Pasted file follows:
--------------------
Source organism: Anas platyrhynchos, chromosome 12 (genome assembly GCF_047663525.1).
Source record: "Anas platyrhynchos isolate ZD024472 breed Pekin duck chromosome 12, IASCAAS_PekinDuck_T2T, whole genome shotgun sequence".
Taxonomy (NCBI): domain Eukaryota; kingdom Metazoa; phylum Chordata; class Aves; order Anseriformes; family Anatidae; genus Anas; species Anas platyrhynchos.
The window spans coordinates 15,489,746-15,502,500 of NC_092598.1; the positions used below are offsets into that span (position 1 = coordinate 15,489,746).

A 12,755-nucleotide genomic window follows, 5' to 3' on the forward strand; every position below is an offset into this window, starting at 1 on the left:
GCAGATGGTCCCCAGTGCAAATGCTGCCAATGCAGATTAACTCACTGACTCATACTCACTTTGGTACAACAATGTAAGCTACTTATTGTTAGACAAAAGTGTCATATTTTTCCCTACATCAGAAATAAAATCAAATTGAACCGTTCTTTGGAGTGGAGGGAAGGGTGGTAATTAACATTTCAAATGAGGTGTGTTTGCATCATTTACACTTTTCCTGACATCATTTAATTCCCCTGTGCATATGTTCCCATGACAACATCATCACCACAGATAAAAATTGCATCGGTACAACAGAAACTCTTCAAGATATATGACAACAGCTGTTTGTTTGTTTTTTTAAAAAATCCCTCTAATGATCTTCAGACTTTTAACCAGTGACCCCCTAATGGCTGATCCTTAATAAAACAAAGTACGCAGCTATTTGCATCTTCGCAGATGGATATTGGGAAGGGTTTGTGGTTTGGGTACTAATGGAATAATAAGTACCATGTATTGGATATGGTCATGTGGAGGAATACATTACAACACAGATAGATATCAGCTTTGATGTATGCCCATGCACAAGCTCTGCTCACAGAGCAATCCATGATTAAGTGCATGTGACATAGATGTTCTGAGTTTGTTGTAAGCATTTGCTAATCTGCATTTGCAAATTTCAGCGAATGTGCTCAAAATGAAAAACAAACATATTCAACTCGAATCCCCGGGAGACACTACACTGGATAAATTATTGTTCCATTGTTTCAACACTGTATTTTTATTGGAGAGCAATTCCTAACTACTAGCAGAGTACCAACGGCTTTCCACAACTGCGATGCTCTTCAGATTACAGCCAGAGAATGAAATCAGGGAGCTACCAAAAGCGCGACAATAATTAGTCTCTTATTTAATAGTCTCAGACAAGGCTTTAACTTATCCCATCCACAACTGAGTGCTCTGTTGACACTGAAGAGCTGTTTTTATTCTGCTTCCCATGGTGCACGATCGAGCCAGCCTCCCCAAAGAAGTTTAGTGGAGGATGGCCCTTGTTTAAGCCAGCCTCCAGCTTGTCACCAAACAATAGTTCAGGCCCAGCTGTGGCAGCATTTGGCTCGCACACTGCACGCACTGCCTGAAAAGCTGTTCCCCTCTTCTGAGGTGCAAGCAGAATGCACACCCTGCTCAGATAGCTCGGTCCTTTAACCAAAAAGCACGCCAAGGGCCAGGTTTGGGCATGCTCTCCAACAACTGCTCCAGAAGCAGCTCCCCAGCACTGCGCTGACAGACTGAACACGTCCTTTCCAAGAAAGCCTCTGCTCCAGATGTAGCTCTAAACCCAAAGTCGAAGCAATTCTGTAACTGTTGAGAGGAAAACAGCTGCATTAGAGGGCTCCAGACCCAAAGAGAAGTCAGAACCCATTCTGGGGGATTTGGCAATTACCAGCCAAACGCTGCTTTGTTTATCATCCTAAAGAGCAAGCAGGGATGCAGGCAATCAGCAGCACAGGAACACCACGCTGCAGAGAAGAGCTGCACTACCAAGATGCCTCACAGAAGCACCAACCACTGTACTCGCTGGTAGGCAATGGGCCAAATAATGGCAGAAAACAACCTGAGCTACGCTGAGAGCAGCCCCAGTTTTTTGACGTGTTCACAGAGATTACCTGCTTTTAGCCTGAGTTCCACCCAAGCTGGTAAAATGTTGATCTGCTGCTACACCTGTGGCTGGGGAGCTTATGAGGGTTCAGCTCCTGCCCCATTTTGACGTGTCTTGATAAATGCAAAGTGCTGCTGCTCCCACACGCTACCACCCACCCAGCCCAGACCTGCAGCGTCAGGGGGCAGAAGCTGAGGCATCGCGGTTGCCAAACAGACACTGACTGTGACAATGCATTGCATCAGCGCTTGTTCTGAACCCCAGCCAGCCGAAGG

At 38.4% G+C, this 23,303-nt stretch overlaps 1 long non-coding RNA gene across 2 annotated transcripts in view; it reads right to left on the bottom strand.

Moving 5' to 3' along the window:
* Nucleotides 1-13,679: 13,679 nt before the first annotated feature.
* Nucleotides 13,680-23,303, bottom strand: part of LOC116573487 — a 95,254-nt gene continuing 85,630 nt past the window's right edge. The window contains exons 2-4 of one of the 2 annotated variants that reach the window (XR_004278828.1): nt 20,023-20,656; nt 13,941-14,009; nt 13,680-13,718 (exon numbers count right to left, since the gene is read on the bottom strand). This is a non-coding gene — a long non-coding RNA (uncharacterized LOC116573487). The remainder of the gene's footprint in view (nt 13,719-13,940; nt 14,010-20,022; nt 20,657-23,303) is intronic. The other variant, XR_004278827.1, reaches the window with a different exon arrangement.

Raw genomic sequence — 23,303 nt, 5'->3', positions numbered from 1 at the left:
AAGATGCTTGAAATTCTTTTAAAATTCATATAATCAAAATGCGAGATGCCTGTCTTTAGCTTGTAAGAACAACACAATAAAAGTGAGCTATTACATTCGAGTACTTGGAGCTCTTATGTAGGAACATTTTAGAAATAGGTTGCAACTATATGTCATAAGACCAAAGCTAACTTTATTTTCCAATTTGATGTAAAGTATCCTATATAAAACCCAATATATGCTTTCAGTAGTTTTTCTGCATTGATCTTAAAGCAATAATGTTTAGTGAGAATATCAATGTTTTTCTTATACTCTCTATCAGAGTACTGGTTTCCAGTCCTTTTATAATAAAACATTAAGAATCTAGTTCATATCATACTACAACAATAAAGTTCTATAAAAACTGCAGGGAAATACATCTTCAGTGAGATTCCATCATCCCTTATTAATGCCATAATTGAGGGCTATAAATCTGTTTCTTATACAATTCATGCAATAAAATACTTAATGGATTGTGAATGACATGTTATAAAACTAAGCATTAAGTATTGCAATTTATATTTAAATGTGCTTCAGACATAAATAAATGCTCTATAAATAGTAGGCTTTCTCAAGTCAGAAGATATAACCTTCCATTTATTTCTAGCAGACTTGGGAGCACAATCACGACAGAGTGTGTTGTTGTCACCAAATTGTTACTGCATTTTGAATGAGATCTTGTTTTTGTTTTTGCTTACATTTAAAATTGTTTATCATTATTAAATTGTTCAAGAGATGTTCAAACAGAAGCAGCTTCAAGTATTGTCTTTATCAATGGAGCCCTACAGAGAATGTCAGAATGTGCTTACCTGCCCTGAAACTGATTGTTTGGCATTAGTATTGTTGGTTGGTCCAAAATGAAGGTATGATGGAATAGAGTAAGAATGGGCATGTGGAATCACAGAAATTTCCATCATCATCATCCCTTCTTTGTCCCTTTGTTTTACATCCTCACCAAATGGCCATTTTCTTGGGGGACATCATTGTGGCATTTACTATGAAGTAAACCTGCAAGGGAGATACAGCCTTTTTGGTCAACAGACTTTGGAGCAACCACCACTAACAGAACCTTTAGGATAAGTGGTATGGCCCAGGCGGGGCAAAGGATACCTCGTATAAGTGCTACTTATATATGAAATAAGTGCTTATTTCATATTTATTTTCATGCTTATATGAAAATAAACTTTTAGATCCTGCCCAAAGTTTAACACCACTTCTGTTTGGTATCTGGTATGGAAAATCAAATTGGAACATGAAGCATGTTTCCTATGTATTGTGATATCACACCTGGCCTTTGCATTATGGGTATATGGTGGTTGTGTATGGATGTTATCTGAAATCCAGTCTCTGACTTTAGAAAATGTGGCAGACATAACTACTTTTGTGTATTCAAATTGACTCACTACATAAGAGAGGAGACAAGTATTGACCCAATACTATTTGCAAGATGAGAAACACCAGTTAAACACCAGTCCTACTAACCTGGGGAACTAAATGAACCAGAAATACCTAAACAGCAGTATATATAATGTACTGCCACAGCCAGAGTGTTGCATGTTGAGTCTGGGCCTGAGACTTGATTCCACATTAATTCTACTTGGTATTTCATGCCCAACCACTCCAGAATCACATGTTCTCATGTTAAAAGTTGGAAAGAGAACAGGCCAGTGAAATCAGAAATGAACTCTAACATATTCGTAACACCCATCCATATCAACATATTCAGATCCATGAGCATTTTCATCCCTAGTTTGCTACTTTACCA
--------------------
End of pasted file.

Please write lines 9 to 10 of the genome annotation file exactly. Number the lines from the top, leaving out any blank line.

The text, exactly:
* Nucleotides 1-13,679: 13,679 nt before the first annotated feature.
* Nucleotides 13,680-23,303, bottom strand: part of LOC116573487 — a 95,254-nt gene continuing 85,630 nt past the window's right edge. The window contains exons 2-4 of one of the 2 annotated variants that reach the window (XR_004278828.1): nt 20,023-20,656; nt 13,941-14,009; nt 13,680-13,718 (exon numbers count right to left, since the gene is read on the bottom strand). This is a non-coding gene — a long non-coding RNA (uncharacterized LOC116573487). The remainder of the gene's footprint in view (nt 13,719-13,940; nt 14,010-20,022; nt 20,657-23,303) is intronic. The other variant, XR_004278827.1, reaches the window with a different exon arrangement.